Tuesday, February 19, 2008
I really appreciate everyone coming to read the stories. Bonnie over at Frogma very kindly "Roared" me. It has something to do with The Shameless Lions Writing Group and I promise as soon as we are into March, I’ll go and look into setting up some roars of my own. For right now, I’m just trying to get through this month of stories. It does take a good bit of concentration and research to come up with new plots or to rewrite old pieces on a daily basis, so bear with me. This is sort of a marathon and all I do every day is get up and work on that day’s story.
I actually do have a good piece based off a bit of research I gathered along with the madstone research, planned. I’m going to save that one, sort of like a piece of chocolate. I spent most of today working on research for a story that didn't gel in time so I'm giving you a rewrite today.
I expanded this one for October's stories, but I really prefer the plain and simple flash version of it.
The child huddled closer to his mother when she threw open the doors of Timman's store, letting the rain blow in. He'd been a good child and his momma had bought him a Payday candy bar. He grasped like he was afraid she would come and take it when the woman appeared in the threshold.
The child's mother picked up a knife and stirred her cup of coffee, averting her eyes from the newcomer. No one said hello.
The woman's one good eye took in the farmers and folk in the store while her bad eye rolled around at nothing in particular. She did something that might have been a smile or a grimace. There was dreadful scarring visible above the knitted scarf hiding part of her face.
No one said a word.
She moved around the store, her left foot dragging. One of her shoes had a heel two inches taller to account for the shorter leg. The rain still blew in the front door, but no one said anything or moved to close it.
She brought her purchases to the counter--a packet of no. 7 sharps, several spools of Coats white cotton thread and a thimble. Timman rang her up and took her money. Her bad eye wandered around looking at no one and a few people made surreptitious hand signs.
She wrapped her purchases, put them in her tapestry bag and hobbled to the door. She turned and looked back, focusing her good eye on the young mother. She twisted her face again. Could have been a smile--could have been a grimace. She giggled, making a sound like a crow eating poisoned corn.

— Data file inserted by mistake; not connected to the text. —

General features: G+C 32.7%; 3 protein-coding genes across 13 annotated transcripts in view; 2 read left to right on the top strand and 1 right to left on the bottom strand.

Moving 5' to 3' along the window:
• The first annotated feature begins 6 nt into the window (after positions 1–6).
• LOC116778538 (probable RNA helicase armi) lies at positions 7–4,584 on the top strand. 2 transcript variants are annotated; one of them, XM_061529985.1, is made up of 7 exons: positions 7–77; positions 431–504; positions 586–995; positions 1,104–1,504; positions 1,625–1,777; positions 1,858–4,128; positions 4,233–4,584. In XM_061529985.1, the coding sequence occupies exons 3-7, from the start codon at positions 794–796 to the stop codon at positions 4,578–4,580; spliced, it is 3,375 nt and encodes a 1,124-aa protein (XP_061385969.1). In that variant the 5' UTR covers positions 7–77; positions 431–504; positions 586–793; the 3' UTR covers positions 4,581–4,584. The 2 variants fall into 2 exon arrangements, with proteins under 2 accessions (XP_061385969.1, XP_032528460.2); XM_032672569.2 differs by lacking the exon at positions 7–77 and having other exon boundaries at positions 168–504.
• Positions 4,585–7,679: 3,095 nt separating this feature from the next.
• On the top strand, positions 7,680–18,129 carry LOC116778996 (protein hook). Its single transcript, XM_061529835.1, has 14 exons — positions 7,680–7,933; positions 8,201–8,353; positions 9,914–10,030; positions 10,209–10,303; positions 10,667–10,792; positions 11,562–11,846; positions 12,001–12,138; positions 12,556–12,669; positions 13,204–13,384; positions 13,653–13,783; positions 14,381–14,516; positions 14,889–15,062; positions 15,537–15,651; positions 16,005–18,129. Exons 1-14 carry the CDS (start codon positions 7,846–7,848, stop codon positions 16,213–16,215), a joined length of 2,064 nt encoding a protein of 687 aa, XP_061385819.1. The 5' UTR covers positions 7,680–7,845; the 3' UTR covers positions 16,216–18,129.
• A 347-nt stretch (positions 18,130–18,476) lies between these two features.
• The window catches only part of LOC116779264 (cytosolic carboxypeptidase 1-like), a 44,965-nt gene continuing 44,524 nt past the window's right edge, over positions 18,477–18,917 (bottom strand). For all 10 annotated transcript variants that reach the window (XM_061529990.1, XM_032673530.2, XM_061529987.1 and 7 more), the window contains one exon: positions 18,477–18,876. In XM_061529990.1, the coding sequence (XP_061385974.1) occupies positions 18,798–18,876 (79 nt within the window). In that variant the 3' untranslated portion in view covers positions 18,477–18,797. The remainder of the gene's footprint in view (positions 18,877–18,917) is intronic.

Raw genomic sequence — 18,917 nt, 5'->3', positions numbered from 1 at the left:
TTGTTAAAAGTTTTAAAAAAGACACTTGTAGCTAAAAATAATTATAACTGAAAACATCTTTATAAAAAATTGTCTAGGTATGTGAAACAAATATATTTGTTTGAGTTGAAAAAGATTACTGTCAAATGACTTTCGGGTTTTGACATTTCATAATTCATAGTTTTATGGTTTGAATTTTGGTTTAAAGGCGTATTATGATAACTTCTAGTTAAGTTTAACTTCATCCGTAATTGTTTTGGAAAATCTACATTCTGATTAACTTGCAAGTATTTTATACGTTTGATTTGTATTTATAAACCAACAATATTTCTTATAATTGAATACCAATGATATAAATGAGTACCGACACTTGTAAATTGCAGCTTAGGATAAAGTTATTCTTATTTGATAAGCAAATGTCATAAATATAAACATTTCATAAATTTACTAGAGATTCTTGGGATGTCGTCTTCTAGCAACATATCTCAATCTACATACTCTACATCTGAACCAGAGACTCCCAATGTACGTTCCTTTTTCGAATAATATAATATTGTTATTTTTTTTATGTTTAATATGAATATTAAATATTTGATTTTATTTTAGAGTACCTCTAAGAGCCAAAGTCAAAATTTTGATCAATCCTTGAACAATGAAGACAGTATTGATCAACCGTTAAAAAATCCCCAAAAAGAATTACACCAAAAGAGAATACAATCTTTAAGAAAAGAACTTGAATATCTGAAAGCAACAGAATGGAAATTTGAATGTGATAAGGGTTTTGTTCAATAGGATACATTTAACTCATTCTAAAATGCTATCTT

"Stir with a knife--trouble and strife," her voice croaked out with the sound of a rusty barn latch.
The young mother startled and pulled the child to her. The woman left, leaving the door flapping behind her.
Timman walked from behind the counter, wiping his hands on his apron. He shut the door behind the woman and looked at his customers.
"Well, that were right interestin'," he said.
The young mother whispered, "What do you suppose she meant?"
"Don't you worry none, Lucille," said one of the farmers. "All that stuff you hear 'bout that crazy old bat cain't be true. She's just a sad, sad old woman."
A teenager said, "My momma said she got like that when the rats tried to eat her face whilst she were sleepin'."
Timman snorted. "Nah, she got caught in a barn fire. Ain't been right since."
Lester, whose farm was just up the road, said, "She sure do sew purty, though. Heard she sold one of them baby quilts for 50 dollar to some outsiders."
The teen said, "My momma said them people, their baby died after they got that quilt. She says she sews hate into them blankets. Says she wouldn't have one of them in the house for love or money."
The young mother said again, "But what did she mean--trouble an' strife? She was looking right at me."
Lester laughed, "How can you tell? I sure can't tell what she's lookin' at!"
"The evil eye...that's what she's got,” said another.
"Pshaw!" Timmon said, wiping down the counter. "Ain't no such thing. It's just something she's always a'muttering."
A boy scuffed his boot in the sawdust covering the floor. "Well, I heared that she keeps a big ole quilt that she never finishes. Every square got a hex on somebody on it. She sews a body's name on it and then you die."
"My Mamaw said she drownded her own baby in the creek and then ate it!” said the boy's companion, in a fit of one-upmanship. The boy looked peeved, since he would have liked to reveal this detail.
Some of the patrons nodded grimly, having heard this before.
"Awright, now! That's enough!” Timmon said. "She's just a hateful old woman. Don't you boys got chores to do? Get on out of here, you're takin' up air!"
The boys filed out into the rain, unhappy to leave the gossip in the warm store.
Later that night, the woman stitched another square onto an impossibly huge quilt stretching over the frame and spilling onto the floor. Her deft needlework embroidered "Lucille" into the details of a hand-sewn block. Each had the name of someone destined to die prematurely. She collected these names with malice and pieced them together with hatred.
"Yes, indeedy. Stir with a knife, trouble and strife."